The composition of the troupe depends on the event. Usually for weddings, the dancers and Jayamangalagatha girls remain the same. Every student is given an opportunity to participate at events once they have reached a certain standard.Another distinct feature of their wedding troupe is their willingness to match their attire to the bridal retinue. "We believe in coordination between our team and the couple both in the mode of dress and colour," says Rangana who says that whether it's Kandyan or western style, they see to it that the costumes of the female dancers harmonise with those of the bride. "The effect is best seen in video and photographs," adds Rangika.

Rangika is awaiting university admission to major in dancing. Under the guidance of Niloufer Peiris he is due in Singapore early next year to major in modern dance, ballet and jazz. He also trains Wycherley International School's Hewisi band while Rangana is pursuing marketing studies whilst working out of Colombo. Despite his demanding job and studies, Rangana coaches the pupils over the weekends together with Rangika who conducts classes on weekdays too.

So how does Rangana with his artistic bent find himself in a career poles apart from dancing?" Although I've chosen a marketing-oriented career, dancing is my passion. It helps me beat the stress," says Rangana. He is due to enrol at the Film Dancing School in Mumbai shortly. Rangika says that his brother's marketing knowledge is instrumental in improving the quality and the exposure of their art to the world.The team is now busy with the preliminary work of the grand opening of their dance studio in September.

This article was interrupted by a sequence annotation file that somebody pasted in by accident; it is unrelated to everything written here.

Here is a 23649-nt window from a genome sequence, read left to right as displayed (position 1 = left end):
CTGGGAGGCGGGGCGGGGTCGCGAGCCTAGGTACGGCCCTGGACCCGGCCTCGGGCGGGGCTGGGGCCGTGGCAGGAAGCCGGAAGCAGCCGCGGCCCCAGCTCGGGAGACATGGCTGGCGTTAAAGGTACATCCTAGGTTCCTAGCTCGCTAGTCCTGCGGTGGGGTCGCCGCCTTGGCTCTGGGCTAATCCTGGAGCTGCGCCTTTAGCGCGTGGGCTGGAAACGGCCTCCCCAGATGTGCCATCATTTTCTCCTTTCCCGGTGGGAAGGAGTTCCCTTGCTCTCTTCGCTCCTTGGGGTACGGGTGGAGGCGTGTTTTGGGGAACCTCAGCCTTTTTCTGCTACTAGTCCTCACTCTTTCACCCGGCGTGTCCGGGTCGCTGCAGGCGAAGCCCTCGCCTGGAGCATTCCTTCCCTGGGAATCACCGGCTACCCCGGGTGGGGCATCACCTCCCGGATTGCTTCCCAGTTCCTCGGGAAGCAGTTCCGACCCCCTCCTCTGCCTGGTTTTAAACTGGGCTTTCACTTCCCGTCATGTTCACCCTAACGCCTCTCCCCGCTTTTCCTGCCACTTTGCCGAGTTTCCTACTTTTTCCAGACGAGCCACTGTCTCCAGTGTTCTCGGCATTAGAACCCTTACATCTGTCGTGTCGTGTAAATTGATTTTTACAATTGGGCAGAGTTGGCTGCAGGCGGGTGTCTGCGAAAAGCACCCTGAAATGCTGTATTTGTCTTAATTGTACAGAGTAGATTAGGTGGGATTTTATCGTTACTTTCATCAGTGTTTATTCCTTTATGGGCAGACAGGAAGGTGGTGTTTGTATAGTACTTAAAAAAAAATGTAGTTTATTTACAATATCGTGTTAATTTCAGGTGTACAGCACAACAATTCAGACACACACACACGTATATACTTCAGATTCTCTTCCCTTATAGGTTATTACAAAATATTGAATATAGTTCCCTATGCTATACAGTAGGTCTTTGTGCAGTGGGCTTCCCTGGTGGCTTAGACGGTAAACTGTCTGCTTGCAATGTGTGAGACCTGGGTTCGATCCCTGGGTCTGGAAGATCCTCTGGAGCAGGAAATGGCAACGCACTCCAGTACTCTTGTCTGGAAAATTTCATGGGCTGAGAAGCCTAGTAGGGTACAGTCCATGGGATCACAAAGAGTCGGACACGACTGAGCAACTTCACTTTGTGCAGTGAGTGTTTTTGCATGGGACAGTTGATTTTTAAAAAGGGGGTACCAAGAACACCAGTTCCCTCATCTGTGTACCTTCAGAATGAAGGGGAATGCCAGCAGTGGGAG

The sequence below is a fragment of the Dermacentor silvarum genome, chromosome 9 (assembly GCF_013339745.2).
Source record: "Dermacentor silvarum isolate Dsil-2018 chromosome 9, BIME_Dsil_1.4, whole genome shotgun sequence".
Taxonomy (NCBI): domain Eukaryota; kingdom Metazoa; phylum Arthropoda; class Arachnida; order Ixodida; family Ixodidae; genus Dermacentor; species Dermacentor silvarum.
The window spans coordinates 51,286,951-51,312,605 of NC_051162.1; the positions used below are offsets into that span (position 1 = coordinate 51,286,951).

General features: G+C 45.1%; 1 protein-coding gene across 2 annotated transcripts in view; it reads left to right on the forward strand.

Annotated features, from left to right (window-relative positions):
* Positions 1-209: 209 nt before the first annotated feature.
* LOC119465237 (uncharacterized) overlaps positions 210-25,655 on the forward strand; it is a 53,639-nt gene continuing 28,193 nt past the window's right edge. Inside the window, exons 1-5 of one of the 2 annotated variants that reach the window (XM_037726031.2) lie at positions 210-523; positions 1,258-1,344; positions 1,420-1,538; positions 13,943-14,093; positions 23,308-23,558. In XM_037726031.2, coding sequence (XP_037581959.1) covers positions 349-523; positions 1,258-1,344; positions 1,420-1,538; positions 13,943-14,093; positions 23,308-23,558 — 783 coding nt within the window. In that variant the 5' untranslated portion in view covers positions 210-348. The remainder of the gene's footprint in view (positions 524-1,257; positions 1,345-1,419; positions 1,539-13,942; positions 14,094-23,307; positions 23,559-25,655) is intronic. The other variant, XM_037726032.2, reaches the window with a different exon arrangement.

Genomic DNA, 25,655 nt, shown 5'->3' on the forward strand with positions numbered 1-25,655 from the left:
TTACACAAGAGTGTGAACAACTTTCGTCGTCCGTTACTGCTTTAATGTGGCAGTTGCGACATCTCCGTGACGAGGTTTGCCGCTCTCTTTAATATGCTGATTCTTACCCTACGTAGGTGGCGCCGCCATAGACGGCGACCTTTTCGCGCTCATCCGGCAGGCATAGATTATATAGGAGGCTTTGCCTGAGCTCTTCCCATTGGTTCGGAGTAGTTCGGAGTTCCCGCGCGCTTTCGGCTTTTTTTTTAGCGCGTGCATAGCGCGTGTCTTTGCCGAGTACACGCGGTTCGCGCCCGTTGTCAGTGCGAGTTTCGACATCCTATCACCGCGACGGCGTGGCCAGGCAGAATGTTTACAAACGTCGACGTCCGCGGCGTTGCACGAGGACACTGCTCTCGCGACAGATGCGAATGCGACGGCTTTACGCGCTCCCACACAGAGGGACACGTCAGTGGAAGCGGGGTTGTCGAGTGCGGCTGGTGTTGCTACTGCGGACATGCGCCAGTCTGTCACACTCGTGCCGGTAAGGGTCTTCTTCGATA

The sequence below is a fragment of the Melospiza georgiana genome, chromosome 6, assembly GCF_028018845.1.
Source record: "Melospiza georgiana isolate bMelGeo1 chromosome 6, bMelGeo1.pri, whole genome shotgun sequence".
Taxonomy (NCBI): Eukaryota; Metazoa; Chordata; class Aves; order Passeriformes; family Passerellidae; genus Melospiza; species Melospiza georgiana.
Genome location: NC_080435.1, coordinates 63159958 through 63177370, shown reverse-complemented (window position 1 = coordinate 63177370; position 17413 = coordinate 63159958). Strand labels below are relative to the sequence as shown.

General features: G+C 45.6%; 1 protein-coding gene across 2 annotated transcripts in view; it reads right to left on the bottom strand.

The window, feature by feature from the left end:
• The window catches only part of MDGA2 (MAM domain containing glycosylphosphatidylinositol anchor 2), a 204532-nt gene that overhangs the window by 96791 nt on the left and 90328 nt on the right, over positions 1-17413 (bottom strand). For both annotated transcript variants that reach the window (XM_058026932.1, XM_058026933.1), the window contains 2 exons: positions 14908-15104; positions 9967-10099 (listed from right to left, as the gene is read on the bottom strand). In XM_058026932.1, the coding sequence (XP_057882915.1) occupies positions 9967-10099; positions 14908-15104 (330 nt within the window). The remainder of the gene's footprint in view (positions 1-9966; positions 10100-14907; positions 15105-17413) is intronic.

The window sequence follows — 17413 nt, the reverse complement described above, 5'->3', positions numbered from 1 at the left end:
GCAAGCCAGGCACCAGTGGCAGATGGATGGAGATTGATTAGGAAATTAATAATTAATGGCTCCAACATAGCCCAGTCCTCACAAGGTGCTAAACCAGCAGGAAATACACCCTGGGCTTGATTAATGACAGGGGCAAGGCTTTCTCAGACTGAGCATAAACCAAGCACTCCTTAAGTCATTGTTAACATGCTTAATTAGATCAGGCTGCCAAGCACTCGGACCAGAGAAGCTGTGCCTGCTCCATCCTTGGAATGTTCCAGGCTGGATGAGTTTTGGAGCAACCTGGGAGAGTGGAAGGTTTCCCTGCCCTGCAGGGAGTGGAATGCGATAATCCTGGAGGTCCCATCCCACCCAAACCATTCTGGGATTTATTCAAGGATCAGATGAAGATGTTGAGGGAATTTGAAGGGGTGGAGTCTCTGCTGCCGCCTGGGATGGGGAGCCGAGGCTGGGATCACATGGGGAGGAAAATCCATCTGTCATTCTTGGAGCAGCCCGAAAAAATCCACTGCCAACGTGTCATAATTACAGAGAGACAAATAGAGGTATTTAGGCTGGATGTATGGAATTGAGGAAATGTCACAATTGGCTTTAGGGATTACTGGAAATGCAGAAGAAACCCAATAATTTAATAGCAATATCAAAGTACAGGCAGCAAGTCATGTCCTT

Meanwhile they are expanding their academy with better sound and light facilities. Many dance displays with the participation of each and every dancer at the academy are planned for the opening of their new studio. Asked what their message to budding dancers is , Rangana replies, "If you have an inborn talent in the art, it has to be professionally enriched with hard work and of course, discipline." Both hold the view that merely moving with the times is of no use unless one gives due place to our traditional dance.

"Our indigenous dancing should be exposed more and more to the world maintaining its originality without distorting it with modern beats and steps," says Rangika who also believes that mastering other eastern and western modes is equally important so that at the end of the day you are a well-rounded dancer.